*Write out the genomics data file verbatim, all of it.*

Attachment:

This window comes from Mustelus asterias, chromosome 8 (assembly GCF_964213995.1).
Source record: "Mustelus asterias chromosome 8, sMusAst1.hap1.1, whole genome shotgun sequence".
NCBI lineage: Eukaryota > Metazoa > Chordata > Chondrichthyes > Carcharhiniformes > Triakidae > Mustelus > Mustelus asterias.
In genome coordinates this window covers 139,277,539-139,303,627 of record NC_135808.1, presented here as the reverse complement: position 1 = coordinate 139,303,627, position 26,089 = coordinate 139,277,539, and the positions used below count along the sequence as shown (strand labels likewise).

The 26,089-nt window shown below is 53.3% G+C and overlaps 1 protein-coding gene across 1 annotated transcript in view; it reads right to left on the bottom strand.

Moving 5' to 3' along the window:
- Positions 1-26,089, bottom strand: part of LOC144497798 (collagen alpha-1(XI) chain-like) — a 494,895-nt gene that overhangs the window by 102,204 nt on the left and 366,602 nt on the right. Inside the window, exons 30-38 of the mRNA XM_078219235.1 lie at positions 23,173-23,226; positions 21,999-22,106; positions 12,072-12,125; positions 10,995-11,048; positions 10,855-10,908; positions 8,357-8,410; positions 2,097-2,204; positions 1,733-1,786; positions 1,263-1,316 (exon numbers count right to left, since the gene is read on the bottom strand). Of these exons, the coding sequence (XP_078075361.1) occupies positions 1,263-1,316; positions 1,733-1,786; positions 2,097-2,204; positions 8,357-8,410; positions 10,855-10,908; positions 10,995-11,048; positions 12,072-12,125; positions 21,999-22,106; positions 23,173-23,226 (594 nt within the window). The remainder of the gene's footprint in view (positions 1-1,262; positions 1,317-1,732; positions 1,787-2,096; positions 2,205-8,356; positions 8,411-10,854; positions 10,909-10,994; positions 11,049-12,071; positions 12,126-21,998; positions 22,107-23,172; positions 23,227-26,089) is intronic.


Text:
This window comes from Mustelus asterias, chromosome 8 (assembly GCF_964213995.1).
Source record: "Mustelus asterias chromosome 8, sMusAst1.hap1.1, whole genome shotgun sequence".
NCBI lineage: Eukaryota > Metazoa > Chordata > Chondrichthyes > Carcharhiniformes > Triakidae > Mustelus > Mustelus asterias.
In genome coordinates this window covers 139,277,539-139,303,627 of record NC_135808.1, presented here as the reverse complement: position 1 = coordinate 139,303,627, position 26,089 = coordinate 139,277,539, and the positions used below count along the sequence as shown (strand labels likewise).

The 26,089-nt window shown below is 53.3% G+C and overlaps 1 protein-coding gene across 1 annotated transcript in view; it reads right to left on the bottom strand.

Moving 5' to 3' along the window:
- Positions 1-26,089, bottom strand: part of LOC144497798 (collagen alpha-1(XI) chain-like) — a 494,895-nt gene that overhangs the window by 102,204 nt on the left and 366,602 nt on the right. Inside the window, exons 30-38 of the mRNA XM_078219235.1 lie at positions 23,173-23,226; positions 21,999-22,106; positions 12,072-12,125; positions 10,995-11,048; positions 10,855-10,908; positions 8,357-8,410; positions 2,097-2,204; positions 1,733-1,786; positions 1,263-1,316 (exon numbers count right to left, since the gene is read on the bottom strand). Of these exons, the coding sequence (XP_078075361.1) occupies positions 1,263-1,316; positions 1,733-1,786; positions 2,097-2,204; positions 8,357-8,410; positions 10,855-10,908; positions 10,995-11,048; positions 12,072-12,125; positions 21,999-22,106; positions 23,173-23,226 (594 nt within the window). The remainder of the gene's footprint in view (positions 1-1,262; positions 1,317-1,732; positions 1,787-2,096; positions 2,205-8,356; positions 8,411-10,854; positions 10,909-10,994; positions 11,049-12,071; positions 12,126-21,998; positions 22,107-23,172; positions 23,227-26,089) is intronic.